Cobey Bartels is hands on with Mighty Machines


Cobey Bartels is a Brisbane boy who made his way up through the ranks of media to now co-host his own television program about the things he loves most: Mighty Machines.

Working as a journalist with Ipswich’s own ‘Big Rigs’ magazine gave Cobey the knowledge and interest in machines, and now via Channel 10 he’s able to tell the story of some amazing vehicles in a way that will intrigue even the most pedestrian inclined.

Where are you from and how did you start out?
I’m originally from Brisbane, but now live in Sydney! I was always into anything with wheels, so motoring journalism was an obvious choice for me. From that, it’s progressed to me travelling around getting paid to drive the wildest machines I can get my hands on.

What are your hobbies off-screen?
I actually prefer two wheels to four, so my spare time involves motorcycles, mates and as much time outdoors as possible.

What got you interested in machines?

I grew up around them – from swinging a leg over a dirt bike as a wee fella, to doing all of the silly things a teenager with acreage and an array of machines gets up to! My step father is a mechanic, so that gave me an early introduction to the automotive world and the joys of going fast.

How do you source the vehicles?
We source the vehicles and come up with story ideas, a process that can be quite time consuming. My co-host Harrison and I are both journalists within the machinery/transport/automotive space so we had the contacts to make it work and we were never short of machinery and ideas.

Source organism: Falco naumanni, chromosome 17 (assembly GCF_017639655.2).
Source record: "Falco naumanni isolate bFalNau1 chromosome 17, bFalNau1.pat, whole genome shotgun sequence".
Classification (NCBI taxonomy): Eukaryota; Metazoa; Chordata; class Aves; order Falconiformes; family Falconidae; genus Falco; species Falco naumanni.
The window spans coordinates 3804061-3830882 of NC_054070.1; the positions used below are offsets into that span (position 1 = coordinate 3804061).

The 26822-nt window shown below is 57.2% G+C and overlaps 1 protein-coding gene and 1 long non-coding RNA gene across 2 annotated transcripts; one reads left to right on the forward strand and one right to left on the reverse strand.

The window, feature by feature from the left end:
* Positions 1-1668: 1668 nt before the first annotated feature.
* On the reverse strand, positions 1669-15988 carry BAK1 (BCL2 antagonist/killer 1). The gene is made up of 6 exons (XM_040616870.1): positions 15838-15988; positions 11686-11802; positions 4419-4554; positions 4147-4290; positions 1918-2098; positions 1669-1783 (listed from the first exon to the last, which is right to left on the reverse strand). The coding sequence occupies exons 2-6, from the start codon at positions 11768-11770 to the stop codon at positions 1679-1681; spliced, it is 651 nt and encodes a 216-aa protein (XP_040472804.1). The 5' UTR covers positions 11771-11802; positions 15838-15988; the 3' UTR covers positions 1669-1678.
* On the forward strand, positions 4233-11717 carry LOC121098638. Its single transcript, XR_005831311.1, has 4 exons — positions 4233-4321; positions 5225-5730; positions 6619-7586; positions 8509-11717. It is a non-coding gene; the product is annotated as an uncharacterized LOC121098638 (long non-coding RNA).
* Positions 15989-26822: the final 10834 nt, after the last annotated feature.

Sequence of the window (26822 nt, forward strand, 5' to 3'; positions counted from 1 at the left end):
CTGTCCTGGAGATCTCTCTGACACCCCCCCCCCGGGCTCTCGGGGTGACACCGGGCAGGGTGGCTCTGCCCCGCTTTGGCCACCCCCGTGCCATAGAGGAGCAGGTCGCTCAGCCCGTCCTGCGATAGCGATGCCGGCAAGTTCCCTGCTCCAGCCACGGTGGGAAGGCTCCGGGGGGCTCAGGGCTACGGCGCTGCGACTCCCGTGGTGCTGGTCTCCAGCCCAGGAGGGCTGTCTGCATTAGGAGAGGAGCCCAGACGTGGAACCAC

Where’s the weirdest place you’ve had to get to to film?
Hmm, that’s a hard one. We went to some pretty random places during our New Zealand filming, because we’ll really go wherever we have to. Perhaps the weirdest place I was filmed, would be 6,000 feet in the sky….but I won’t give away any more than that!
The most intense situation I’ve been in so far during the filming of Mighty Machines would have to be the time I crashed a high-powered off-road racing buggy during a race. It’s a calculated risk you face when racing, particularly off-road, but that one mistake landed me in hospital with a sore head and a bruised ego.

Why is the show geared towards a younger audience?

There is nothing like it on TV, it’s that simple. There are 101 car shows, but there hasn’t really ever been a show that focuses on the heavier end of town – from 4WD’s to mining trucks to tractors, we cover it all.  There’s a pretty substantial regional audience that hasn’t really had a show dedicated to covering the machinery they use day in, day out. It’s an important show for consumers of this machinery, as well as anybody interested in seeing two hooligans drive wild things.

Which mighty machine would you like to take home with you?
Despite crashing it, the Polaris RZR Turbo that I raced was an absolute hoot. I’d happily park one up in my garage.

Will you be adding to ,or upgrading the bikes you ride?
Hmm, well my Mighty Machine at the moment is a D-Max supplied by Isuzu Ute Australia, official vehicle provider for the show. I frequently throw my dirt bike in the tray, head for the bush and revel in the absence of speed limits…and hey, it isn’t really possible to own too many bikes. So to answer your question, more dirt bikes are on the cards.